2 F.3d 1157: Peri & Sons Farms, Inc., a Nevada Corporation, Plaintiff-appellant, v. Trical, Inc., a California Corporation, Defendant-appellee
United States Court of Appeals, Ninth Circuit. - 2 F.3d 1157
Argued and Submitted Feb. 4, 1993.Decided July 8, 1993
Before FARRIS, POOLE and WIGGINS, Circuit Judges.
Peri & Son Farms, Inc., ("Peri Farms") purchased a soil fumigant from Trical, Inc. ("Trical"), which Trical applied to one of Peri Farms' onion fields. After suffering severe crop damage the following growing season, Peri Farms sued Trical in Nevada district court for negligence, strict products liability, breach of implied and express warranties, and intentional and negligent misrepresentation. The district court granted Trical's motion for a directed verdict on the strict products liability claim, but denied the same motion regarding the breach of warranty claims. Later, the district court denied Peri Farms' requested jury instructions for breach of implied and express warranties. Peri Farms voluntarily dismissed its intentional misrepresentation claim. The jury found that Trical was not negligent, and judgment was entered for Trical.
Peri Farms appeals the district court's grant of the directed verdict on its strict products liability claim and the denial of its requested breach of warranty jury instructions. We have jurisdiction pursuant to 28 U.S.C. Sec. 1332. We find that the district court erred in denying the requested jury instructions, but that the error was harmless. We also affirm the directed verdict on Peri Farms' strict products liability claim.
Peri Farms owns onion farms in Yerington, Nevada. In May of 1986, Peri Farms discovered that a portion of one of its fields was infected with white rot, a serious disease that attacks onions and easily spreads from one field to another. Peri Farms contacted Trical regarding a cure for the white rot. Trical proposed treating the field with Tricon 75/25 (75% methyl bromide and 25% chloropicrin). Trical assured Peri Farms that it would be able to plant onions in the fumigated field the following growing season. Peri Farms proceeded with the fumigation in June of 1987.
While the fumigation was in progress, Trical told Peri Farms that the fumigant would also kill mycorrhizal fungi, organisms that assist onion plants in the uptake of nutrients such as phosphorous and zinc. To remedy this, and per Trical's suggestions, Peri Farms applied zinc and phosphate fertilizer to the soil in November, 1987. In March of 1988, Peri Farms planted a crop of onions. The crop was slowed by "crusting" of the surface of the soil. Ultimately, the crop was severely-stunted in growth and Peri Farms suffered significant lost profits.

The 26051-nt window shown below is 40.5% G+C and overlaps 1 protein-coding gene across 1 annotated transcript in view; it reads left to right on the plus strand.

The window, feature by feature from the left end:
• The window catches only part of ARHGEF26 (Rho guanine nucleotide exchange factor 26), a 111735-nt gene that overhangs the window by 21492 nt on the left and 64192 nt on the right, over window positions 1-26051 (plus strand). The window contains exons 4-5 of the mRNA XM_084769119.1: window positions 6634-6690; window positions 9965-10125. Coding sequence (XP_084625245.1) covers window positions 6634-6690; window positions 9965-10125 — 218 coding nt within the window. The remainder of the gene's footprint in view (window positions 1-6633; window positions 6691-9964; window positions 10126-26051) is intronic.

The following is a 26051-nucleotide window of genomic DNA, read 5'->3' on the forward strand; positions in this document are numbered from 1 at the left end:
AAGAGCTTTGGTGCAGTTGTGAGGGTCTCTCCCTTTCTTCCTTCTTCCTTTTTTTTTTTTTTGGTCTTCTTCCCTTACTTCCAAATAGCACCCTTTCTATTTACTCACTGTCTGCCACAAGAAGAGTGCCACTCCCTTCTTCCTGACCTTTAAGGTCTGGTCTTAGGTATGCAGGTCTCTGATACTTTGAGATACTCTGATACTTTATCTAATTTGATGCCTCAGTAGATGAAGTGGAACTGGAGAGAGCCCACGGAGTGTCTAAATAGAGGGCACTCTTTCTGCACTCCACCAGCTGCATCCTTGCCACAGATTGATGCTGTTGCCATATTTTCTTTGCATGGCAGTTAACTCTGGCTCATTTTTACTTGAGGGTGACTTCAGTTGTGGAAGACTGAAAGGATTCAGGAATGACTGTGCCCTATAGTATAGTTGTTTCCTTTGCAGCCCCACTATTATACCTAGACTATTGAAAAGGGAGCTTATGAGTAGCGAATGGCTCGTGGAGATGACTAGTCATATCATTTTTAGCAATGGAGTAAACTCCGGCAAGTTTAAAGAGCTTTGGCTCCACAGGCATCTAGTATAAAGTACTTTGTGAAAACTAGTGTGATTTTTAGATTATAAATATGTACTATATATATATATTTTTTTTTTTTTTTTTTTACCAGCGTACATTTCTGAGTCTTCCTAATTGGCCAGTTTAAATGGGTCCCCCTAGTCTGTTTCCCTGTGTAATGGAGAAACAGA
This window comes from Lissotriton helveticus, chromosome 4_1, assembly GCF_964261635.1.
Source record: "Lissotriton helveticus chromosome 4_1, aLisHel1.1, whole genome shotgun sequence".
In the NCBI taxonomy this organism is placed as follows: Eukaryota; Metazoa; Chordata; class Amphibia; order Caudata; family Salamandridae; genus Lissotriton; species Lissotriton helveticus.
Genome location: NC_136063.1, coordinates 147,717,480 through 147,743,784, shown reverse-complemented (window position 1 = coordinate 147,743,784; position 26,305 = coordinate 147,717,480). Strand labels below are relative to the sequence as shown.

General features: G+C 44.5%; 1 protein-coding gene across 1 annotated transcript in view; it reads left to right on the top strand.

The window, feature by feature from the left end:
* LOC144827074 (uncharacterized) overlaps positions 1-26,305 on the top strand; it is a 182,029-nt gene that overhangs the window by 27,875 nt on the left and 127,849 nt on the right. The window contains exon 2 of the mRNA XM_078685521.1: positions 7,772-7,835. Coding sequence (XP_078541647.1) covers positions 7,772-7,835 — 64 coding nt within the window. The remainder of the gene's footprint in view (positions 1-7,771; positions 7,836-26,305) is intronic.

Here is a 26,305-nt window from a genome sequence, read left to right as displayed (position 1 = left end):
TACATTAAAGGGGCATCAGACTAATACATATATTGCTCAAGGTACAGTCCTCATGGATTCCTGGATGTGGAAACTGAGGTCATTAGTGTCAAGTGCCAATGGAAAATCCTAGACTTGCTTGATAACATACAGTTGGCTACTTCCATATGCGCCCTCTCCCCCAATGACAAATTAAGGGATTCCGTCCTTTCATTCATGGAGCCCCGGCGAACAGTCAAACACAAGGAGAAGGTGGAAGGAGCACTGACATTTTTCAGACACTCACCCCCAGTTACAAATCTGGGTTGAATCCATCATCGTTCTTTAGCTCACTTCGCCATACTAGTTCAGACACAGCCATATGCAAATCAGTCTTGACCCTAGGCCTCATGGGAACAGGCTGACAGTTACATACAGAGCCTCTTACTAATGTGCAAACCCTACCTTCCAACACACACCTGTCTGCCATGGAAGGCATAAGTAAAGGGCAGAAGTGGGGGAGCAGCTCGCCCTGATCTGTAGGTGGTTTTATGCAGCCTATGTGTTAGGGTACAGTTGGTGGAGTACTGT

I. The District Court Erred by Refusing to Instruct the Jury on Peri Farms' Claims of Breach of the Implied Warranty of Fitness for a Particular Purpose and Breach of Express Warranties; that Error, However, Was Harmless.
Peri Farms requested jury instructions regarding the implied warranty of fitness for a particular purpose, the creation of an express warranty that goods shall conform to a particular promise, and the damages that flow from breaches of warranties. The district court denied each instruction, stating that "I don't think this is a sale of goods ... case to which warranties apply."
We review challenges to the formulation of jury instructions for an abuse of discretion. Oviatt v. Pearce, 954 F.2d 1470, 1481 (9th Cir.1992). Our inquiry is "whether, considering the charges as a whole, the court's instructions fairly and adequately covered the issues presented, correctly stated the law, and were not misleading." Id. (citations omitted). Moreover, "[w]hether a jury instruction misstates the elements that must be proved at trial is a question of law that is reviewed de novo." Caballero v. Concord, 956 F.2d 204, 206 (9th Cir.1992). An error in instructing the jury in a civil case requires reversal unless the error is more probably than not harmless. Id. at 206. Finally, we review Peri Farms' claim that the district court misinterpreted state law de novo. See Salve Regenia College v. Russell, 111 S.Ct. 1217, 1221 (1991); Tibbs v. Great American Ins. Co., 755 F.2d 1370, 1374 (9th Cir.1985).